Despite these letters to the USPS Health Unit, Mr. Zeigler's supervisors terminated him in October 2000 for being Absent Without Leave ("AWOL"). See Compl. ¶ 31. As he appealed his termination, Dr. Jayson notified USPS that Mr. Zeigler also suffered from PTSD, that his symptoms were "quite severe," and that everyday incidents "tend[ed] to trigger post traumatic reactions in him and he is driven to much avoidance behavior that is clearly maladaptive." Id. ¶ 33; Pl.'s Opp., Ex. C. The therapist concurred with the psychiatrist that the multiple disabilities were "severe enough to warrant medical disability." Id. Mr. Zeigler's termination was reversed by USPS Human Resources and its Equal Employment Opportunity ("EEO") Office of Compliance and Appeals on November 13, 2000. See Compl. ¶ 34; Pl.'s Opp., Ex. D. The decision stated that the grounds for removal were "arbitrary and capricious and not within the tolerable limits of reasonableness." Id. The letter also noted that USPS had "clear and conclusive evidence" that Mr. Zeigler "continued to be incapacitated for duty." Id.
After a lengthy period of therapy, Mr. Zeigler was released to return to work by his therapist, with certain restrictions. See Compl. ¶ 38; Pl.'s Opp., Ex. E. The therapist first notified USPS that he could return to work on August 2, 2001; her letter stated that he was "clear[ed] . . . to return to work with a limited duty status." Id. (boldface in original). The requested restrictions included assignment away from the location and persons involved with the assault, time off to attend weekly therapy sessions, a maximum workload of 40 hours/week and four employees to supervise, work in Montgomery County, and assignment in an area of expertise, i.e., Training and Educational Development, HR, Labor Relations, etc. Id. By letter dated August 14, 2001, Postmaster Delores Killette denied this request, which she interpreted as a request for temporary light duty, "because [Mr. Zeigler's] restrictions cannot be accommodated." See Compl. ¶ 39; Pl.'s Opp. Ex. F. The letter suggested that if Mr. Zeigler's condition were permanent and "there is no prognosis of sufficient recovery for [his] return to full duty, [he] may request permanent reassignment, reasonable accommodation or disability retirement, as appropriate." Id.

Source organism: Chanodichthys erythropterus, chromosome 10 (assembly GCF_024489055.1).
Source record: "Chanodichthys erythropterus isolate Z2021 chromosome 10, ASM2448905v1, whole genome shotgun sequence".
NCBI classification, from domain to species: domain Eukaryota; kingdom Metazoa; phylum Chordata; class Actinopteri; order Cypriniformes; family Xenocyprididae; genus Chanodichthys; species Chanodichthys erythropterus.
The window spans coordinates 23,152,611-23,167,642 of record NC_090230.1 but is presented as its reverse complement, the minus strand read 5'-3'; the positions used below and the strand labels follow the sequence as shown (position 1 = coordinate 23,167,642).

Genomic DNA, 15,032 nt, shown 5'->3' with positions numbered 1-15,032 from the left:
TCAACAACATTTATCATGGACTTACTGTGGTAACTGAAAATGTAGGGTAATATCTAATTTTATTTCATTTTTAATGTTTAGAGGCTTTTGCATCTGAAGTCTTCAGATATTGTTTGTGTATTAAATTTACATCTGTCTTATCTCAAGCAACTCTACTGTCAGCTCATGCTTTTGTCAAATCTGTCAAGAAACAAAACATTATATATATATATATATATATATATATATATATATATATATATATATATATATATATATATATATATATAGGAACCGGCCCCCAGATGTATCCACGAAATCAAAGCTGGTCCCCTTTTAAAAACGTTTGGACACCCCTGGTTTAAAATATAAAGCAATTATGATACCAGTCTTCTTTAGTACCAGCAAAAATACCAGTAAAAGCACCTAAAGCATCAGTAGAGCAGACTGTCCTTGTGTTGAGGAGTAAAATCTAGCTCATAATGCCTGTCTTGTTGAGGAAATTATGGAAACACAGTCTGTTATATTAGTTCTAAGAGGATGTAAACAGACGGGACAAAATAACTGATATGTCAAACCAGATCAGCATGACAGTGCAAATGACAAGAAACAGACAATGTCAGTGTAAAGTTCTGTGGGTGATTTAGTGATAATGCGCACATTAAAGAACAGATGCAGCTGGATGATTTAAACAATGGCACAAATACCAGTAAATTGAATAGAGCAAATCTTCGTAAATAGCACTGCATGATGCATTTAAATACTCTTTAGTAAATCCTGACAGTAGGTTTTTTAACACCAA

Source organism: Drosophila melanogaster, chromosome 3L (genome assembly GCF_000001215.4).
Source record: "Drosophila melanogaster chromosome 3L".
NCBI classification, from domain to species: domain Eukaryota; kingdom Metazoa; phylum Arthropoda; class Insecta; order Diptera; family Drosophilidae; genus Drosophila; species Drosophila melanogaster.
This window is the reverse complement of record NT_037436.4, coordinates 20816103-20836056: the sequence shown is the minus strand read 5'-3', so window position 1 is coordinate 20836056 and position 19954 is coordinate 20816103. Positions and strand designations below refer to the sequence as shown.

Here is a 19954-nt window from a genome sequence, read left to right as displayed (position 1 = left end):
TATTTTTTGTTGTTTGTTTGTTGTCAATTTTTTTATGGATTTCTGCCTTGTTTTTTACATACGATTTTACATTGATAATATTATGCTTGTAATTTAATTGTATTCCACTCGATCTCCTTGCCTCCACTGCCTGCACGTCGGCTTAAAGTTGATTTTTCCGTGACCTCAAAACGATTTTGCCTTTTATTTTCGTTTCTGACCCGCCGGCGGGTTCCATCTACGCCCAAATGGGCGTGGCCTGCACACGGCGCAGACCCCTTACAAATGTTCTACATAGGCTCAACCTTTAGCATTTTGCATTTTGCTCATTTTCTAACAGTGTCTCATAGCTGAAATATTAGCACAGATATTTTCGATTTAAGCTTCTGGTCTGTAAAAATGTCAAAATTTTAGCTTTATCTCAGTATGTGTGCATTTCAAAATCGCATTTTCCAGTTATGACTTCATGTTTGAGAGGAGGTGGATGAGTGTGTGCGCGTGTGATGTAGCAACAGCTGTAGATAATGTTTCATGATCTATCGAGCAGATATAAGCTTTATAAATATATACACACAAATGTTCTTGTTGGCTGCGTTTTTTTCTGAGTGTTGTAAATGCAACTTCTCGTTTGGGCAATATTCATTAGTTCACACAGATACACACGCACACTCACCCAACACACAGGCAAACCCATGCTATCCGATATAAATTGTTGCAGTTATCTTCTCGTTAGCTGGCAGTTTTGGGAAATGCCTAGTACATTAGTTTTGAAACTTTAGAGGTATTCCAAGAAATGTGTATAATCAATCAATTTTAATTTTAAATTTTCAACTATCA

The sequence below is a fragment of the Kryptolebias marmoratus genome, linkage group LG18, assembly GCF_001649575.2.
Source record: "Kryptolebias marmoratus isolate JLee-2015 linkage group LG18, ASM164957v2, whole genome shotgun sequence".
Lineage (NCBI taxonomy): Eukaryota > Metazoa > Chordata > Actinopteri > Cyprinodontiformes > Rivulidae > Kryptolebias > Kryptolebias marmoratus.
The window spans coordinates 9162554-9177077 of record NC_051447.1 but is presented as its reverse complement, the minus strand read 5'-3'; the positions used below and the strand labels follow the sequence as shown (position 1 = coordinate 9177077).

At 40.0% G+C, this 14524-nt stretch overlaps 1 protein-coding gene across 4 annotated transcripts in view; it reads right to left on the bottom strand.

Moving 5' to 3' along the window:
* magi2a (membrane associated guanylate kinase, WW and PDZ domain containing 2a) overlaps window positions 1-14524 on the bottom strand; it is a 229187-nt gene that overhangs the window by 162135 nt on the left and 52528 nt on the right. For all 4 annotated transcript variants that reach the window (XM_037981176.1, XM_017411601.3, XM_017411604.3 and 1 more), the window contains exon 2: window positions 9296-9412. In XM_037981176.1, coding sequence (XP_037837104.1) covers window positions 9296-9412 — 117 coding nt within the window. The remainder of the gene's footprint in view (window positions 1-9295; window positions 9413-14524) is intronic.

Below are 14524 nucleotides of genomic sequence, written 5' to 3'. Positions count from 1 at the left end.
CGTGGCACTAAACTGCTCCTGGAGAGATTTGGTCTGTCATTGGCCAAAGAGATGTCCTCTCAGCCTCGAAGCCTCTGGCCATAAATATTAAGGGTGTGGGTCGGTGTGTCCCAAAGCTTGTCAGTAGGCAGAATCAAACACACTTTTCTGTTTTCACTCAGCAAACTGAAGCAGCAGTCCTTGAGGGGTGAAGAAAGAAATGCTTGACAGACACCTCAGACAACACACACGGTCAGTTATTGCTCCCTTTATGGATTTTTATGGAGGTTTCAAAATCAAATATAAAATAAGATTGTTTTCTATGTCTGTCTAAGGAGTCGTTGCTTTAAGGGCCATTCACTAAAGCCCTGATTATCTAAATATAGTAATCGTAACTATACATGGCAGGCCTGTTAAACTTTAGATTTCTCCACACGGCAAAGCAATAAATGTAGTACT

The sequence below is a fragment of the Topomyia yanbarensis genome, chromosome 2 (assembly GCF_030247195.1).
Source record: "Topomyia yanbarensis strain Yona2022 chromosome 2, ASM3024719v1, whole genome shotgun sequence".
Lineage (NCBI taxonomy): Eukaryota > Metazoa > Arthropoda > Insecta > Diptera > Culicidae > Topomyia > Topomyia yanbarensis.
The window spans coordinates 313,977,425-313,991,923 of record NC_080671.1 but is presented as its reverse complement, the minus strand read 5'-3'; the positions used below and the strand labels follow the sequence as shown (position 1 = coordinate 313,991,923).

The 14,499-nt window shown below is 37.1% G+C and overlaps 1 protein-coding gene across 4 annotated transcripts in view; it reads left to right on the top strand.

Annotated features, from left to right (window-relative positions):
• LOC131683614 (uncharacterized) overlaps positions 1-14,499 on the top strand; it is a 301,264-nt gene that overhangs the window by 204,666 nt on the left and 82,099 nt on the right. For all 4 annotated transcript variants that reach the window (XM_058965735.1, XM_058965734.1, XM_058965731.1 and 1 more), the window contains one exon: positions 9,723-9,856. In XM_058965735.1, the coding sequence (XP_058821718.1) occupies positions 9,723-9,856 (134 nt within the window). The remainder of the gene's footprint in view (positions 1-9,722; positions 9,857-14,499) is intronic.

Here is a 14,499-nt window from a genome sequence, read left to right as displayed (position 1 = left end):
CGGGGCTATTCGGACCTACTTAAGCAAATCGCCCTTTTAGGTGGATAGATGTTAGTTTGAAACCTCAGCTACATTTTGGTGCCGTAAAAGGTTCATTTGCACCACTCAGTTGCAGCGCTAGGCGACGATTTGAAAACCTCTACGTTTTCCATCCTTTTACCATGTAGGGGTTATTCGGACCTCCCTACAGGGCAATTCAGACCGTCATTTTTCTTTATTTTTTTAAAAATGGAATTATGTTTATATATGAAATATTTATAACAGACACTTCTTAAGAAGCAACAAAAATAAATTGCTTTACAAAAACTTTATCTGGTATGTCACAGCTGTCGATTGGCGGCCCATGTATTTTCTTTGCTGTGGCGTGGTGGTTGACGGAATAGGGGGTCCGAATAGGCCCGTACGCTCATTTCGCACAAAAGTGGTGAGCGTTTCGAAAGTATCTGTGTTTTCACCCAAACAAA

Mr. Zeigler's therapist tried again on August 30, 2001. In her second letter, she made clear that he was cleared to return to work "in a reasonable accommodation status." Compl. ¶ 40; Pl.'s Opp., Ex. G-1 (boldface in original). The same restrictions were identified. The Reasonable Accommodation Committee at USPS responded on August 27, 2001, asking for completion of a Medical Restrictions Form and for Mr. Zeigler's "physician's assessment of how the impairment impacts major life activities, i.e. caring for one's self, performing manual tasks, walking, seeing, hearing, speaking, breathing, learning and working." See Compl. ¶ 42; Pl.'s Opp., Ex. H.